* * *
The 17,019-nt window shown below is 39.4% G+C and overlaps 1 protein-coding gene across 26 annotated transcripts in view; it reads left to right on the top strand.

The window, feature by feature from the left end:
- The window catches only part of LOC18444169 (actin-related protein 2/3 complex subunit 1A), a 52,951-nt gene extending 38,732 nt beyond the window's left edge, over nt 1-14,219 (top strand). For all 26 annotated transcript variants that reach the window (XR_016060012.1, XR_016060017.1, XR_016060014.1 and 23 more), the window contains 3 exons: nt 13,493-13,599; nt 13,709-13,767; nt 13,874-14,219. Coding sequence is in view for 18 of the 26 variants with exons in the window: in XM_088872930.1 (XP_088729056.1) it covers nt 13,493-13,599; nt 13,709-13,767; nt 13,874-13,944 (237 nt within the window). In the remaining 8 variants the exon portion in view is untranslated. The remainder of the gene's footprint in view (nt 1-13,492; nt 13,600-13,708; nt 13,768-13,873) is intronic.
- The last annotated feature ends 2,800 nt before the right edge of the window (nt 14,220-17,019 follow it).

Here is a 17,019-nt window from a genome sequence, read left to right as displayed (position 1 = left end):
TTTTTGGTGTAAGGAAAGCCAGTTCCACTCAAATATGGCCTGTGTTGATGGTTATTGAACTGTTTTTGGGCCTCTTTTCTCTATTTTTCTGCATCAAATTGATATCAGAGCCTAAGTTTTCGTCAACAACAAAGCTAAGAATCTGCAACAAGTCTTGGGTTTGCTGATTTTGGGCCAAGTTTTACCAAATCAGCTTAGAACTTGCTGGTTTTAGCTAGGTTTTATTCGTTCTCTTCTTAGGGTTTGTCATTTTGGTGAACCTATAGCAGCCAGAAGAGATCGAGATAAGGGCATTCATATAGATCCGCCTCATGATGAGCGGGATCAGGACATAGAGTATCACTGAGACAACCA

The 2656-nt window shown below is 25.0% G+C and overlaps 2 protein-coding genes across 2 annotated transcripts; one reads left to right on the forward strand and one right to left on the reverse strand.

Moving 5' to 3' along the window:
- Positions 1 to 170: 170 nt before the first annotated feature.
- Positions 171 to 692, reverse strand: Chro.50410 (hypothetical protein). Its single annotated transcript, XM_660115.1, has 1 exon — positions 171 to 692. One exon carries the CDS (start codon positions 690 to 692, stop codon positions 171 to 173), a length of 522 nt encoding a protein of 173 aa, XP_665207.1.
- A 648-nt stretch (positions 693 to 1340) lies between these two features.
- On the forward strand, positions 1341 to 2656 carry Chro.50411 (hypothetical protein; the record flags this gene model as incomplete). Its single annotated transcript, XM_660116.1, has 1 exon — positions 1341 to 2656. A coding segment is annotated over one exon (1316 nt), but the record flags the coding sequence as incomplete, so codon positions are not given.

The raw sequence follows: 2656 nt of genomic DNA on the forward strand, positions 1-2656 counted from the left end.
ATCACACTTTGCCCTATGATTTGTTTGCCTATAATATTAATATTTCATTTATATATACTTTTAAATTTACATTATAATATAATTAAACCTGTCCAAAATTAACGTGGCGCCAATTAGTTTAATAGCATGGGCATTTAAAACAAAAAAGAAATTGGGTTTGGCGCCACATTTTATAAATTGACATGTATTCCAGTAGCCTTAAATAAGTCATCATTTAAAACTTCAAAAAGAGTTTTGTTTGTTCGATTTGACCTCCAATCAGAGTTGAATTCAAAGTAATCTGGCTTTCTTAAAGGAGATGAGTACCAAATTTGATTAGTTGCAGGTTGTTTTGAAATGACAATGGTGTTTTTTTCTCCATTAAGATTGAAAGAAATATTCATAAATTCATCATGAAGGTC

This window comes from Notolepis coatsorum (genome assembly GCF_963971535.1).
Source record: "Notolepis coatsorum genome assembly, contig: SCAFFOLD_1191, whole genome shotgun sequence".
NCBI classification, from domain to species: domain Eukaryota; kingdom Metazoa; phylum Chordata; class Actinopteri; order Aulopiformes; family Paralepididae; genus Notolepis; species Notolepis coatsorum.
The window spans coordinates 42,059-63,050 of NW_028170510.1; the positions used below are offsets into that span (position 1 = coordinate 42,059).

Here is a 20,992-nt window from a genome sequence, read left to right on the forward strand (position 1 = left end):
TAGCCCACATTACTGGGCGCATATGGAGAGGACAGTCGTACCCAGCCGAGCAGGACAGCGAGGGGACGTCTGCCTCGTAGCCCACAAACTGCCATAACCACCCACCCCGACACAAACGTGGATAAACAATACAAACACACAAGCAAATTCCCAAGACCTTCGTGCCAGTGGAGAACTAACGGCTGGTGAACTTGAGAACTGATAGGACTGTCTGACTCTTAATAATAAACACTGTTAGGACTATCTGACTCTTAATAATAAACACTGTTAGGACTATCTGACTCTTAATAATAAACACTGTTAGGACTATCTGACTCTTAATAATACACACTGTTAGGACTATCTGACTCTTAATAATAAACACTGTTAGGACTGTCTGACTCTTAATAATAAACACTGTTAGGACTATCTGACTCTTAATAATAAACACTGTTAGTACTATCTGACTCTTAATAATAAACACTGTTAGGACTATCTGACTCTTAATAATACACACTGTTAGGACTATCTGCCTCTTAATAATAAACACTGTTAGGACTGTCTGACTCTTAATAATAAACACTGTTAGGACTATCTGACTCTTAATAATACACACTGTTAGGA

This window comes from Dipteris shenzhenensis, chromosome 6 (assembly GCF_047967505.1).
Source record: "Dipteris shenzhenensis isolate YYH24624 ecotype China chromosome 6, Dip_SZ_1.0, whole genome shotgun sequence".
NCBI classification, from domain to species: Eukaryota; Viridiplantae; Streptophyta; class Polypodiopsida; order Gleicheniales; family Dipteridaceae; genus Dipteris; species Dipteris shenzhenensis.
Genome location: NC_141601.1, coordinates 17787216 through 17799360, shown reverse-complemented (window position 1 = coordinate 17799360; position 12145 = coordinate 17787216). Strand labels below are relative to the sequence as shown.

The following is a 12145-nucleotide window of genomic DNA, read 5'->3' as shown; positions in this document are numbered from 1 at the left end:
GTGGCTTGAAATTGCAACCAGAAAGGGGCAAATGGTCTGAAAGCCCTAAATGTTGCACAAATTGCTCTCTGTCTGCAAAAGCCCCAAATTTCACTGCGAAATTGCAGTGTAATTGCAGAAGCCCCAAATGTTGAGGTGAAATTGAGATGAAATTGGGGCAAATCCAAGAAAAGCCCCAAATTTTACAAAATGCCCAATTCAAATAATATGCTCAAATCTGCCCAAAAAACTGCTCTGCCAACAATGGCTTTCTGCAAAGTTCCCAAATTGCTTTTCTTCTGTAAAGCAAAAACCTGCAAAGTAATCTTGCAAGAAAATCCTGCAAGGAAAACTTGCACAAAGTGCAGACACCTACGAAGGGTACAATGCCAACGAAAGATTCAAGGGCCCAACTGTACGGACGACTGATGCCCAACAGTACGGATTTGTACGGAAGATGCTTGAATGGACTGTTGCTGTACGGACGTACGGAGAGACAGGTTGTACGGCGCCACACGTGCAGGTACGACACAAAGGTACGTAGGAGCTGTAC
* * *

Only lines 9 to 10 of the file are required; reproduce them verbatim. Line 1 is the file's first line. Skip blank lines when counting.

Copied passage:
- Positions 1 to 170: 170 nt before the first annotated feature.
- Positions 171 to 692, reverse strand: Chro.50410 (hypothetical protein). Its single annotated transcript, XM_660115.1, has 1 exon — positions 171 to 692. One exon carries the CDS (start codon positions 690 to 692, stop codon positions 171 to 173), a length of 522 nt encoding a protein of 173 aa, XP_665207.1.